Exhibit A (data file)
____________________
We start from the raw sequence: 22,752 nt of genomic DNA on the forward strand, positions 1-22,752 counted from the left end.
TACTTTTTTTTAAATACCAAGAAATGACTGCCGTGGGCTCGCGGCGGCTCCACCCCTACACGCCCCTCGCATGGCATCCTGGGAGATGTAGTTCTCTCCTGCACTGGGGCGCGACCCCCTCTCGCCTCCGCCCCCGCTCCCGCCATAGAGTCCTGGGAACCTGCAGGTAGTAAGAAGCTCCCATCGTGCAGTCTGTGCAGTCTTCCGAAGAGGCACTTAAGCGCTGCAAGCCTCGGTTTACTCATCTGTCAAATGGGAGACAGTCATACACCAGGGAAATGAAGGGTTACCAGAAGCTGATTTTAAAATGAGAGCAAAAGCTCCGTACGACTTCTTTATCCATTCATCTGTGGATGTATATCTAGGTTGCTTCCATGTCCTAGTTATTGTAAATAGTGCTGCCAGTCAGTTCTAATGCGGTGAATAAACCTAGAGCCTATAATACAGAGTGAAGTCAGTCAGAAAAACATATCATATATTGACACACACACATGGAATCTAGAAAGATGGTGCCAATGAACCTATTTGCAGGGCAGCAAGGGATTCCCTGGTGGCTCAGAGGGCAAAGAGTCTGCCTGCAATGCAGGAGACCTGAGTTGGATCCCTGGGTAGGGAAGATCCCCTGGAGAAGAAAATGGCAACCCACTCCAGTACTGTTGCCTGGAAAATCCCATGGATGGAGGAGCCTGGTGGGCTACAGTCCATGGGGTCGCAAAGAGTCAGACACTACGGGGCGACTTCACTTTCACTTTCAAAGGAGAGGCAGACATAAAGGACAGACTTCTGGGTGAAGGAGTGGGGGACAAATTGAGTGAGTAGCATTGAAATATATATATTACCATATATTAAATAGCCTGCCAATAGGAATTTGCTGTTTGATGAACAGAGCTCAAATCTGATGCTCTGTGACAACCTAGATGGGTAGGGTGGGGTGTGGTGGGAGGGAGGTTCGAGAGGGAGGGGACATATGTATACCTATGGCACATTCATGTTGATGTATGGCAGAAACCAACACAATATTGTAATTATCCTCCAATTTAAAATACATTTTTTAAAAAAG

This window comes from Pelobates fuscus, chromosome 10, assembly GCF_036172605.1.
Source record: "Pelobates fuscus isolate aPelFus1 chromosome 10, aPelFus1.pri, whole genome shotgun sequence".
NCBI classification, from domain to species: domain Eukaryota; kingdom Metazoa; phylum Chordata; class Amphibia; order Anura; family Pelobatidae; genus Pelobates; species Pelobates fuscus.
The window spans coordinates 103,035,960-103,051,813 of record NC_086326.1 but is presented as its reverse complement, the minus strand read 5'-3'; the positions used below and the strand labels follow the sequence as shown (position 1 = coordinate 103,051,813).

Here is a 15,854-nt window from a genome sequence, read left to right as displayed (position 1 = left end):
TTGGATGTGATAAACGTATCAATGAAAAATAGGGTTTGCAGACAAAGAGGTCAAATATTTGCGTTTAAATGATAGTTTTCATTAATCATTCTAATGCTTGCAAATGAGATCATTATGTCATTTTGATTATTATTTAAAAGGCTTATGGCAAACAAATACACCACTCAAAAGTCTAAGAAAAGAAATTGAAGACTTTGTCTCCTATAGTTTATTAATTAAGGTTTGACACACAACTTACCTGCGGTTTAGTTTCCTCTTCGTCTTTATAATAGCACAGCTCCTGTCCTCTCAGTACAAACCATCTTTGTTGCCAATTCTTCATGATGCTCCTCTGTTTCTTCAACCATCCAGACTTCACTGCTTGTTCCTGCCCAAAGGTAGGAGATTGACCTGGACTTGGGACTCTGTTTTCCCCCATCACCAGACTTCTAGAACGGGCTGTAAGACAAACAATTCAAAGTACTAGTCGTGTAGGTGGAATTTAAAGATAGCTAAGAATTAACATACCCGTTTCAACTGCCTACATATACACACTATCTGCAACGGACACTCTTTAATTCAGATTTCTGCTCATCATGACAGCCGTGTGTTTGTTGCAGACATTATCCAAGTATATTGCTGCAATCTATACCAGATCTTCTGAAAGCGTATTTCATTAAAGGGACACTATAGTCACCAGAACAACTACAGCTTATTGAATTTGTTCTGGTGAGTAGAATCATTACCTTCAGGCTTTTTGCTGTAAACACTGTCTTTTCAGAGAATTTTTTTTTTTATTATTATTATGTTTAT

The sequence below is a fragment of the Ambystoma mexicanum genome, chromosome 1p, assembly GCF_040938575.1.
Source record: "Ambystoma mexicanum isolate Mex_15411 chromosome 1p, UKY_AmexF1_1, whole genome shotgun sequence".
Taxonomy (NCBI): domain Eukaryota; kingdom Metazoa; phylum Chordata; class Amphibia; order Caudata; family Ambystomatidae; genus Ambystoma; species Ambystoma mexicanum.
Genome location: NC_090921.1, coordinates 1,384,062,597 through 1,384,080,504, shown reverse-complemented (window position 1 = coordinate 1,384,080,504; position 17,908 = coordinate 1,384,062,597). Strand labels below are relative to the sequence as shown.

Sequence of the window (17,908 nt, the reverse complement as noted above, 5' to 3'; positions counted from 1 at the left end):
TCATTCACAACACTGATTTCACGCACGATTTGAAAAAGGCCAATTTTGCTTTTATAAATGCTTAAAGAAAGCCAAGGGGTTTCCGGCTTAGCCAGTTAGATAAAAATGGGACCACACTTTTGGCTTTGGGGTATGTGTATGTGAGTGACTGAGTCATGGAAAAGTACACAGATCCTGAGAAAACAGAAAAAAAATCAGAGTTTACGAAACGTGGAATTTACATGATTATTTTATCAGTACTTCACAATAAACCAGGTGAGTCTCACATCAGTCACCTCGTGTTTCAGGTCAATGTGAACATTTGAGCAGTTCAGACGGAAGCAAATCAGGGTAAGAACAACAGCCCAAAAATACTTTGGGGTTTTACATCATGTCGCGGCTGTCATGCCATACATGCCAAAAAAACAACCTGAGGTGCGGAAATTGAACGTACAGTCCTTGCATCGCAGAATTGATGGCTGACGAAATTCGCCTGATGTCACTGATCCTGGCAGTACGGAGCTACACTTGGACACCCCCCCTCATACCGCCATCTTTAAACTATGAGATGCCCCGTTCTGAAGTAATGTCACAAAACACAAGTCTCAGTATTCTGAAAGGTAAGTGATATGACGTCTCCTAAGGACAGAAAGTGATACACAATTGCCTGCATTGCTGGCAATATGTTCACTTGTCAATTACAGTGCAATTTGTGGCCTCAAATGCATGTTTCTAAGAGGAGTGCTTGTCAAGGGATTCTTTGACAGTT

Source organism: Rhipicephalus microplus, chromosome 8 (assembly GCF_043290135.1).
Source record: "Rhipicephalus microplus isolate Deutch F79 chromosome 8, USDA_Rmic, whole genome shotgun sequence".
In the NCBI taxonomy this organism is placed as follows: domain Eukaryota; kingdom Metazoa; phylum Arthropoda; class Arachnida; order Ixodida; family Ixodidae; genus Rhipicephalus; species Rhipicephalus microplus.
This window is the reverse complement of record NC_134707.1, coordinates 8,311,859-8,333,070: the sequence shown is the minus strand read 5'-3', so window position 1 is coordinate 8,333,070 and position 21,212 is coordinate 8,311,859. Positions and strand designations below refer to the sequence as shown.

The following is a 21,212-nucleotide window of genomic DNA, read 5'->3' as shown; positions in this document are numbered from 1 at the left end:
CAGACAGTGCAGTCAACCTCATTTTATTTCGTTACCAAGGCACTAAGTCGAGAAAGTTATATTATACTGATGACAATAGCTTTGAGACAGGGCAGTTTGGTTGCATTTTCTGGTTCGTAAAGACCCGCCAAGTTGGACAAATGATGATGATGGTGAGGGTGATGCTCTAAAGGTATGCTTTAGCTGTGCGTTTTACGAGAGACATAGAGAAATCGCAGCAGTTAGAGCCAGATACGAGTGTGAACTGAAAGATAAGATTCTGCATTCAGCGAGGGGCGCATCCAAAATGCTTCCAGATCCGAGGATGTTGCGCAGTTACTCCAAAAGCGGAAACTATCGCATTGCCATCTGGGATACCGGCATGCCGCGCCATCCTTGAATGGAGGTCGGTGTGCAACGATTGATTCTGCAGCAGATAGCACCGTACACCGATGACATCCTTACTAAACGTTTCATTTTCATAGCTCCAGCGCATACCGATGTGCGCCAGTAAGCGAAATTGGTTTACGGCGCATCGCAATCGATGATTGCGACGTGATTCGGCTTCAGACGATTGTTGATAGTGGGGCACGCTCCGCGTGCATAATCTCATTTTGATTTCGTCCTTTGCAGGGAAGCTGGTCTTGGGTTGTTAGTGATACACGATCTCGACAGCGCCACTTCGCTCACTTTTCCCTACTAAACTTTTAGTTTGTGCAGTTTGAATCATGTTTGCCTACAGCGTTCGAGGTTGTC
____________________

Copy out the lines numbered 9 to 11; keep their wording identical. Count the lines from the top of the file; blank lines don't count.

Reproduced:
The sequence below is a fragment of the Ambystoma mexicanum genome, chromosome 1p, assembly GCF_040938575.1.
Source record: "Ambystoma mexicanum isolate Mex_15411 chromosome 1p, UKY_AmexF1_1, whole genome shotgun sequence".
Taxonomy (NCBI): domain Eukaryota; kingdom Metazoa; phylum Chordata; class Amphibia; order Caudata; family Ambystomatidae; genus Ambystoma; species Ambystoma mexicanum.